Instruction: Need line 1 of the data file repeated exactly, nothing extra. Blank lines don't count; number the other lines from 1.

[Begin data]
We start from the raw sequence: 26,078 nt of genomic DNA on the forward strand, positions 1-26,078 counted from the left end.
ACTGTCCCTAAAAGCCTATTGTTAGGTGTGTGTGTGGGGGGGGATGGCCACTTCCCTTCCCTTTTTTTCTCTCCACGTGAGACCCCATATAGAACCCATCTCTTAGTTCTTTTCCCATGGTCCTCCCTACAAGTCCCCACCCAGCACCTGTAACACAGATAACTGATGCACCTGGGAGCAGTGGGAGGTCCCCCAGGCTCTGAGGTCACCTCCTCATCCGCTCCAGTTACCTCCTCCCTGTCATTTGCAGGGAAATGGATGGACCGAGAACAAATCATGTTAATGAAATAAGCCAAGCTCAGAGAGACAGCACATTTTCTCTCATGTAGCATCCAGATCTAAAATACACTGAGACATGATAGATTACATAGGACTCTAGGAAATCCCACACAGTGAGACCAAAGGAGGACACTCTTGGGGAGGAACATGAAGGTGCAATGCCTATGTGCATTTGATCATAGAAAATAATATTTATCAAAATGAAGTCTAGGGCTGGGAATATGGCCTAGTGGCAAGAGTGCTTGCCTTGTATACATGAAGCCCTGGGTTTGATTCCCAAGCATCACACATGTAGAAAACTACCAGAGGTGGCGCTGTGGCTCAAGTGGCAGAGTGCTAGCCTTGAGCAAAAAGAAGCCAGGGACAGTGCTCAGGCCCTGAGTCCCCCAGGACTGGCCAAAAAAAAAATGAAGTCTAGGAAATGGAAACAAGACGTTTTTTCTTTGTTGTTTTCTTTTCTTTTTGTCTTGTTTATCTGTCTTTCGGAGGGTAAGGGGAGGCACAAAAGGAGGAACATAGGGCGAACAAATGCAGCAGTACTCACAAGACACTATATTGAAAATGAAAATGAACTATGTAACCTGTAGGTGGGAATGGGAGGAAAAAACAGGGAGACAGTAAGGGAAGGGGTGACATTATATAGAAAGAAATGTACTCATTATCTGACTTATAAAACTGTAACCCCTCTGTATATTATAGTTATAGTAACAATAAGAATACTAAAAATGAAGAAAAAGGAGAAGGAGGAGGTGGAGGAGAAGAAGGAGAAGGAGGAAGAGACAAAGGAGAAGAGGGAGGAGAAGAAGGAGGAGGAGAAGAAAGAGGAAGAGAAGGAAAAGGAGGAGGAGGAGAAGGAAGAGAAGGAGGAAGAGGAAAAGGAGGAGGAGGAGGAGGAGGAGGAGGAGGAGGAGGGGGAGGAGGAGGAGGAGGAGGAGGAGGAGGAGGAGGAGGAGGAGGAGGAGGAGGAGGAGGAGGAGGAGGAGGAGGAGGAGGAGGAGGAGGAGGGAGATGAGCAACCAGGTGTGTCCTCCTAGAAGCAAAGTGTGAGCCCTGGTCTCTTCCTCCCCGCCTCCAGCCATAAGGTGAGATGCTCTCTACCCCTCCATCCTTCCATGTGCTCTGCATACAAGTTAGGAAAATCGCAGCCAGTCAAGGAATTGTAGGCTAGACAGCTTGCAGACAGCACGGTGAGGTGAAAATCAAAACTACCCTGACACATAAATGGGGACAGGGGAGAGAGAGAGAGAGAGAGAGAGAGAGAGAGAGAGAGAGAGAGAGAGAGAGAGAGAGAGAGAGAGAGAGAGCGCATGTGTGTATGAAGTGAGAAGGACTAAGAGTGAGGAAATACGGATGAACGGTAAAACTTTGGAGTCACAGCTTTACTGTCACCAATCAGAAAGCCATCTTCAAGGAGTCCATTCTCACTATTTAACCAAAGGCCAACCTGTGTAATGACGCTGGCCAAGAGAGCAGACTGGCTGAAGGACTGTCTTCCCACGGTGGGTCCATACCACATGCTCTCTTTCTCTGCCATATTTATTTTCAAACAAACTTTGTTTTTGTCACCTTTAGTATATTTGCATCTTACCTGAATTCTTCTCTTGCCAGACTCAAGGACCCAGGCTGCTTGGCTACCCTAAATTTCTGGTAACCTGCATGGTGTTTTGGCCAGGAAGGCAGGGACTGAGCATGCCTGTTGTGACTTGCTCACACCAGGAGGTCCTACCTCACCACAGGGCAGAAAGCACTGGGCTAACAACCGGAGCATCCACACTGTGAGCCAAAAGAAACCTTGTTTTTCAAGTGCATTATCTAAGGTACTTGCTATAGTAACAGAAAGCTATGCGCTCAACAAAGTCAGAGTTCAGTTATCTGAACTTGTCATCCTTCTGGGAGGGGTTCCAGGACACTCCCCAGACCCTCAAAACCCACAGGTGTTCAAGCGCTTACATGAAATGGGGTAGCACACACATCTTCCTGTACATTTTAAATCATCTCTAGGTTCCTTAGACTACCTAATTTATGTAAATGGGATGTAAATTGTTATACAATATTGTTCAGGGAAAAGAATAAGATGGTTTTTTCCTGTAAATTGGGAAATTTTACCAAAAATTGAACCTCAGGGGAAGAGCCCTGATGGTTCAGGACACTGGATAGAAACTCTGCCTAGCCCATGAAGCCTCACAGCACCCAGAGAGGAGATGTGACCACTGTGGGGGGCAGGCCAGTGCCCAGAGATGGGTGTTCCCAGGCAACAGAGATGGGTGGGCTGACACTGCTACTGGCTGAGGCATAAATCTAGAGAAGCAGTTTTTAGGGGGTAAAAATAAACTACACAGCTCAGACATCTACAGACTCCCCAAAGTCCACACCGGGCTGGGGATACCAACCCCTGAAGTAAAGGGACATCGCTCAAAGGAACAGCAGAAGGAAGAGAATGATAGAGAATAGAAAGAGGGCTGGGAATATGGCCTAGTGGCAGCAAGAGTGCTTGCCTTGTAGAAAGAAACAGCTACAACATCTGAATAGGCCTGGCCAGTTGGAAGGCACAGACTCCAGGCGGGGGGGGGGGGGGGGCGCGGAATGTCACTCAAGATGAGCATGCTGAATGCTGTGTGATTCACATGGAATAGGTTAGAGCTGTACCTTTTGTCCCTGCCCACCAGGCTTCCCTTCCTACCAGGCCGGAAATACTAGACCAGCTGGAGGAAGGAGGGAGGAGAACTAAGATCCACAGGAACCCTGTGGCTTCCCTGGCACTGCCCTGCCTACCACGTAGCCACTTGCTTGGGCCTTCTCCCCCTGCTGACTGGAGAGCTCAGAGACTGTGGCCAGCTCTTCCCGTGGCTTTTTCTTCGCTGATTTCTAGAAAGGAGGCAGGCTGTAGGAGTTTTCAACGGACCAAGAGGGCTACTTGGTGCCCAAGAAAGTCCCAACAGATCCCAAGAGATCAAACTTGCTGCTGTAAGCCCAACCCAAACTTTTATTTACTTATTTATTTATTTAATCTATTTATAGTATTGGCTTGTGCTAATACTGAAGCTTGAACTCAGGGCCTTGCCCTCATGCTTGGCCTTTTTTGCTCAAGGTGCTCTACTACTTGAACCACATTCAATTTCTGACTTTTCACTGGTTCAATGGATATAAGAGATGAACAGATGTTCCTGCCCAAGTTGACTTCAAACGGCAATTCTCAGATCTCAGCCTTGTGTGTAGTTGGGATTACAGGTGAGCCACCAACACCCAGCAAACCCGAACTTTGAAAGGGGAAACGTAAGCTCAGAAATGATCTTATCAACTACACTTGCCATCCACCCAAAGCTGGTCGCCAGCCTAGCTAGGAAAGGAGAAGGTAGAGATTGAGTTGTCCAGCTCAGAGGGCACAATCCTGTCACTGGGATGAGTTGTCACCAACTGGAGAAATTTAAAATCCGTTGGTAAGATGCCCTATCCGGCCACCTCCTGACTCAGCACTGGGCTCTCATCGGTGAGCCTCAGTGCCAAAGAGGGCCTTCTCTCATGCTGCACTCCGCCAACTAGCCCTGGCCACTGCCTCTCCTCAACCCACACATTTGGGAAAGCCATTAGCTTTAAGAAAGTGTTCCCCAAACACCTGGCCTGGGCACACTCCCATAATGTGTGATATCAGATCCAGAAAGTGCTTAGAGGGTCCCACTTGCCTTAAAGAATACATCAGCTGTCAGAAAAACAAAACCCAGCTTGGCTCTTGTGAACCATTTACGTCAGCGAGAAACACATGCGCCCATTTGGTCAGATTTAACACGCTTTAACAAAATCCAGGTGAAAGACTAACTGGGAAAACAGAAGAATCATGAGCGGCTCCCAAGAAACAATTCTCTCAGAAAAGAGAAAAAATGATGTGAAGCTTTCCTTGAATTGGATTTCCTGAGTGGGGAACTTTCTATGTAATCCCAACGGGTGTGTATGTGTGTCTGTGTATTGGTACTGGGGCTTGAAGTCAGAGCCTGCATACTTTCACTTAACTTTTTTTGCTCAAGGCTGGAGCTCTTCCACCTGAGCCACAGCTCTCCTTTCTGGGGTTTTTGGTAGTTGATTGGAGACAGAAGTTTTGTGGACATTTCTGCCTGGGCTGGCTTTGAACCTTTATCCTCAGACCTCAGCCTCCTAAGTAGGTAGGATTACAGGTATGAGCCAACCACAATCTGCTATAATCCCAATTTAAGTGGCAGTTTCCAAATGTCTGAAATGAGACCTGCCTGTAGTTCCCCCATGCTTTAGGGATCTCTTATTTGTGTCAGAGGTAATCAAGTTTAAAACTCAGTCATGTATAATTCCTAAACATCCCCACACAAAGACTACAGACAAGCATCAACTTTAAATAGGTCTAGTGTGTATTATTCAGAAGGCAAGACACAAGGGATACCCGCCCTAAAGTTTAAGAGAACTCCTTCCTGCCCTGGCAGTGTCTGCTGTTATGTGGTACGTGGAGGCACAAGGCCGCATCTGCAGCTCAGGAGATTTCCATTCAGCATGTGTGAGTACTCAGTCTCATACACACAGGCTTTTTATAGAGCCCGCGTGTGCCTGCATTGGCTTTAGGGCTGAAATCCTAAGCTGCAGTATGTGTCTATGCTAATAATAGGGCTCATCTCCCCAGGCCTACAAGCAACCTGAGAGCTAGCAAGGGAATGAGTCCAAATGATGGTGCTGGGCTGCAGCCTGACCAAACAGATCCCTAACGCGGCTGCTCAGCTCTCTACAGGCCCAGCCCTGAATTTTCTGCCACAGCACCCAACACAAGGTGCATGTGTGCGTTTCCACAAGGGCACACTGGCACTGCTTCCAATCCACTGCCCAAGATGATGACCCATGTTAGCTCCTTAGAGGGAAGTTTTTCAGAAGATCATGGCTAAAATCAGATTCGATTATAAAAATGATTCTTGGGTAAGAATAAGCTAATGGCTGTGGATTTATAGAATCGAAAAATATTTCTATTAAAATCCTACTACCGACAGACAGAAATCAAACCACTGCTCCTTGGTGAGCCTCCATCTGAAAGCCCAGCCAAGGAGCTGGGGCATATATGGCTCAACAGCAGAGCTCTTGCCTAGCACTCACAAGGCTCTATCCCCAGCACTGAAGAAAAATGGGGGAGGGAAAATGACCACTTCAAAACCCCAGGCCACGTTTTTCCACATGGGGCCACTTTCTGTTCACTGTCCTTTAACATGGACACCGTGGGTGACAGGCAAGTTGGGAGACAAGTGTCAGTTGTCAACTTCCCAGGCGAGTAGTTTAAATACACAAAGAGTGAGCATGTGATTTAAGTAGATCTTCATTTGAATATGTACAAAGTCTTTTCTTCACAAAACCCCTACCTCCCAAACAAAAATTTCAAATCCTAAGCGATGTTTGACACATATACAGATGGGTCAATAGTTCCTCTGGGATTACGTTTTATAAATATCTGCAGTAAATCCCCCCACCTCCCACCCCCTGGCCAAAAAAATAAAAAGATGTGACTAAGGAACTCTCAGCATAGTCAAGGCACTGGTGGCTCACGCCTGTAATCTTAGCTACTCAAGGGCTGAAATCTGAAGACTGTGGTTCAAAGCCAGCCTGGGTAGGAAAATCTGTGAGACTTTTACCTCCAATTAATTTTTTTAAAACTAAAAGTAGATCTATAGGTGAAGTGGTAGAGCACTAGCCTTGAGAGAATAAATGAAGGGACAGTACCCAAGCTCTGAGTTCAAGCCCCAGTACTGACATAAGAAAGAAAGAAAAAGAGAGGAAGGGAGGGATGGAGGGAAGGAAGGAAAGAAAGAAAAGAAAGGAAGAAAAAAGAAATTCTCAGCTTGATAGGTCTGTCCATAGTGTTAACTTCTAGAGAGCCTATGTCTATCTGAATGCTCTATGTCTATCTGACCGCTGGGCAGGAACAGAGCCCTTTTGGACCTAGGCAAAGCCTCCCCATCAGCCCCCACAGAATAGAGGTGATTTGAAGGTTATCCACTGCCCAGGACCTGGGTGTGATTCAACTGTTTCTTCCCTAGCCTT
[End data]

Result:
We start from the raw sequence: 26,078 nt of genomic DNA on the forward strand, positions 1-26,078 counted from the left end.